Then I took a brief hiatus while we had someone come in to refinish the remaining tile in the bathroom. As far as I could tell this was basically cleaning the tile, patching any flaws in the tile, then painting and sealing the tile and the grout a high-gloss seal. (I decamped from my office in the master bedroom to the office on the ground floor to avoid the stench of the volatile organic compounds while they were working.)

Tile refinishing in progress
Tile refinishing in progress

We wanted most of the tile to be white, to match the new tile I'd installed in the shower, but the tile refinishing contractors thought it would be better to paint the horizontal surface of the countertop something other than pure white, so we selected a white with black flecks (that was supposed to be like a granite grain or something, but I wasn't totally thrilled by the way it turned out). This meant the project took two-and-a-half days: one day each to mask and paint the white tile and then the countertop, and a half-day to clean up after everything had dried.

Refinishing the bathroom countertop
Refinishing the bathroom countertop

I took advantage of the lull while the countertop was drying to install a new piece of underlayment in the gap I'd cut in front of the door.

Refinished tile in master bath
Refinished tile in master bath

I wasn't totally enamored with the way the tile refinishing covered both the tile and the grout in the same color and gloss of paint, but it was a distinct improvement over the tile we'd had before.

Refinished bathtub tile in master bath
Refinished bathtub tile in master bath

After the tile refinishing wrapped up on Wednesday I returned to my office in the master bedroom; then I spend the evening laying the vinyl plank on the floor.

Vinyl plank flooring installation in progress
Vinyl plank flooring installation in progress

The vinyl plank was, as advertised, easy to to work with. Each section snapped into the adjacent sections with tongue-and-groove fasteners, and they sealed in place when I used the "profiled tapping block" (in the floor installation kit I bought) along with a mallet (also in the kit) to force the pieces together. I could tell where the seams were in between the planks by eye, because the grain wasn't continuous across the planks, but I could feel only the slightest gap between the planks. For simple cuts along the small axis (to cut the plank to size if the wall were flat) I could score the board with a utility knife and snap it; but for more complicated cuts (lengthwise cuts, or irregular cut-outs for the doors or the heater vent) I used my circular saw. The style I picked formed a free-floating floor above the subfloor; I didn't attach it to the underlayment in any way, and I used spacers to enforce a quarter-inch gap at every edge. The net effect was that the floor sounded faintly hollow, with a slight tapping sound when I stepped on it reminding me that it was there.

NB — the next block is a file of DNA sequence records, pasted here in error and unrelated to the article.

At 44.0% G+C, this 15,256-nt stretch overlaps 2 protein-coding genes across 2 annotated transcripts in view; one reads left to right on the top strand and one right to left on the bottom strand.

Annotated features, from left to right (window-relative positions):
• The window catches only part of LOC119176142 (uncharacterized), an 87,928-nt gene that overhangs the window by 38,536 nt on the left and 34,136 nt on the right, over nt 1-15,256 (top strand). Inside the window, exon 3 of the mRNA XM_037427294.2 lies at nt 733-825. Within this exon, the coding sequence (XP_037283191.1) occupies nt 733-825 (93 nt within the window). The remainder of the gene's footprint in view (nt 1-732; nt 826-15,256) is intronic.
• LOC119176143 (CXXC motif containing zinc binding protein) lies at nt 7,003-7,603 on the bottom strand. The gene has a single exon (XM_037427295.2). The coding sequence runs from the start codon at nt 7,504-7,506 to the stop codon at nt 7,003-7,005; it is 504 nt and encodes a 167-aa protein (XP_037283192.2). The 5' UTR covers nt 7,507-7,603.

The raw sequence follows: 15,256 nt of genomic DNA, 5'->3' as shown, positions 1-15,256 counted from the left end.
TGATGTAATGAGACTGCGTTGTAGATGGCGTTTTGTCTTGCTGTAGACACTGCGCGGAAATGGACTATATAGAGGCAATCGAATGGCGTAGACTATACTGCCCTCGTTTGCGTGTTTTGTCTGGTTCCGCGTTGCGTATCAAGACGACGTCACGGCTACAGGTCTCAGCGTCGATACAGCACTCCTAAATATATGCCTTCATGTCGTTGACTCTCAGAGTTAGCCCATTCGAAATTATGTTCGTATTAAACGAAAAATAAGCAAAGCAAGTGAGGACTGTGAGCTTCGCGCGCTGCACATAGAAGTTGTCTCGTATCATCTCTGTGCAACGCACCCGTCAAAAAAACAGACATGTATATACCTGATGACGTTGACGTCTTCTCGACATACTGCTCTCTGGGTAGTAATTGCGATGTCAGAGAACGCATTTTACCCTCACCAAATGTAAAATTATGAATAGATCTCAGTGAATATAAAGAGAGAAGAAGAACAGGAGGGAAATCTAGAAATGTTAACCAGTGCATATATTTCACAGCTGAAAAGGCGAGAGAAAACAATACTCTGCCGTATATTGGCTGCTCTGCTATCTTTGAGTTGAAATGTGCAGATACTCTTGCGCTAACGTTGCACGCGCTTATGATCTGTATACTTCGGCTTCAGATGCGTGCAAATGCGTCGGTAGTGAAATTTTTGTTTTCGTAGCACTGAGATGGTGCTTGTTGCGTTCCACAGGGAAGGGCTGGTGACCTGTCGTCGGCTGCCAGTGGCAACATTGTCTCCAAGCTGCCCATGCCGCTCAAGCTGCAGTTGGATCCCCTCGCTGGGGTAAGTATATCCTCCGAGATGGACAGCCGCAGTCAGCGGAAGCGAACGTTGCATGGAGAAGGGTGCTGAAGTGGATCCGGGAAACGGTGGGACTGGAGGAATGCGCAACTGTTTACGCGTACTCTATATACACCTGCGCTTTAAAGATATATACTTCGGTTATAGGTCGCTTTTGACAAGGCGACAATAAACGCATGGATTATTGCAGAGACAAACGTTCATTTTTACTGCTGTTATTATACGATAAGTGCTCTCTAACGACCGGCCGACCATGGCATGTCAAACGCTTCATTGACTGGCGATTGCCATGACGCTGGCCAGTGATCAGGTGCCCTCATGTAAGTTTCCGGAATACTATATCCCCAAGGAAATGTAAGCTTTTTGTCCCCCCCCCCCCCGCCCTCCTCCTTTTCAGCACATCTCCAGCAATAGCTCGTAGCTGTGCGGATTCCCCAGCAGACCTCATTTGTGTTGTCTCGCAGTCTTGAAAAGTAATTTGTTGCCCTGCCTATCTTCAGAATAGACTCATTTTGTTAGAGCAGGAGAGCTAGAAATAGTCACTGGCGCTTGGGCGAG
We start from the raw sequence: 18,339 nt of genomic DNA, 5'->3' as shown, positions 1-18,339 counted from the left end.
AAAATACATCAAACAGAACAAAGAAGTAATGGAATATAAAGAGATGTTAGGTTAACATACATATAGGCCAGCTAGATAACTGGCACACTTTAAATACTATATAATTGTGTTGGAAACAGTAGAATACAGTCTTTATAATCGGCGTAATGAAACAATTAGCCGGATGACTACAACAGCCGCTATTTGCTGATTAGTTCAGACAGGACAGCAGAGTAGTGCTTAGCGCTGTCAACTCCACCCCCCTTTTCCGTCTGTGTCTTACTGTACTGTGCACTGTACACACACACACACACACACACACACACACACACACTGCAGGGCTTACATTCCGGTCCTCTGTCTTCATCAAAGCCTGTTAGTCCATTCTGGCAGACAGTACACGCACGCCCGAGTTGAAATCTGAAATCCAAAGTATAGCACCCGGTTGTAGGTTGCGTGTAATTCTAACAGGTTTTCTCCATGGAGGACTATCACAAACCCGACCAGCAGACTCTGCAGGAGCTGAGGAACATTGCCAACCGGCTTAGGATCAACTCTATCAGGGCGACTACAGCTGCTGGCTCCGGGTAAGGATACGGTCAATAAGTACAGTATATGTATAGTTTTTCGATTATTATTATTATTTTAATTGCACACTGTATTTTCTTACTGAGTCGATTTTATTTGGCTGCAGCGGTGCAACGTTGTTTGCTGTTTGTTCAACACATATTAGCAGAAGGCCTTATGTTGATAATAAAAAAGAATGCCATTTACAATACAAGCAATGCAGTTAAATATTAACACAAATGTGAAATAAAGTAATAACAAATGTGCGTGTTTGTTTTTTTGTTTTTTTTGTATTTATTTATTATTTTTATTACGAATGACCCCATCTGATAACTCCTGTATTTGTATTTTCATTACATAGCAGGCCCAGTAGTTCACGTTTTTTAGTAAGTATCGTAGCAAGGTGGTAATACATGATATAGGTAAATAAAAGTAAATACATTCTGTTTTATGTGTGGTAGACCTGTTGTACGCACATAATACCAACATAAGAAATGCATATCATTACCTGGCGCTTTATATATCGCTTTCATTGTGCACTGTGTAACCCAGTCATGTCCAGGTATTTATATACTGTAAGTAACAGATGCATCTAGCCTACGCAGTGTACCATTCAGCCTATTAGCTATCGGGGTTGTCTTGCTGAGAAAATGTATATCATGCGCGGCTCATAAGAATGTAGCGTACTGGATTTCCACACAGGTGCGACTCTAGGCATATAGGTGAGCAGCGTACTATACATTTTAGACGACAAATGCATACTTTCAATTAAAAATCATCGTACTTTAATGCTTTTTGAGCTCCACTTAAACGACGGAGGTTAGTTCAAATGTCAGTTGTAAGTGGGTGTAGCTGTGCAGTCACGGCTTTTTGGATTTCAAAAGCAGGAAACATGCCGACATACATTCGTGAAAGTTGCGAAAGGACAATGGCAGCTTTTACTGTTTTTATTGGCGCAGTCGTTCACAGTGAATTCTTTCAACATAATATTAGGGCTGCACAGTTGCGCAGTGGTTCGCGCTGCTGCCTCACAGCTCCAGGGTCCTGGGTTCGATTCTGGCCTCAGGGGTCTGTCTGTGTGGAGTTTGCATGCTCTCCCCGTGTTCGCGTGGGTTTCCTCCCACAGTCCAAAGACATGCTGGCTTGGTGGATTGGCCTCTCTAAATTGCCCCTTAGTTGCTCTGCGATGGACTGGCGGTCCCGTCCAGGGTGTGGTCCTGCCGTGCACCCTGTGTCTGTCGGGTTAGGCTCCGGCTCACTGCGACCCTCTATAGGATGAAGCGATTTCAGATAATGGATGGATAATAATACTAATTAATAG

I was supposed to cover the expansion gaps with baseboards, so that was another mini-project to repaint and reinstall the baseboards and add new boards where needed. (I don't seem to have actually taken any pictures of this though.) The bathroom had baseboards at the base of each wall, which I had removed (and numbered, so I could put them back together again in the right places), but I needed to add baseboards under the cabinets, and in front of the tub and shower. For the cabinets I bought a length of new baseboard that was approximately the same size, figured out how to adjust the blade on my circular saw to 45° to make a passable miter, and cut four new pieces of baseboard to go under the cabinet. I trimmed the caulk off the old baseboards, and painted all of the baseboards with glossy white trim paint. Then I nailed the baseboards to the cabinets, caulked the top and the corner, painted over the nails, and it looked like it was supposed to be there. Baseboard molding is the thing that no one ever notices until it's wrong, and my baseboards were good enough no one was going to look at them.

The bathroom looked amazing with the new floor (and the refinished tile), but there was one more thing I needed to do before I was done: the floor around the toilet, where I needed to remove the toilet and replace the underlayment before I could lay down the new floor.

It's probably a mistake to let filmmakers talk about their films.
- James Cameron, _The Abyss_ Special Edition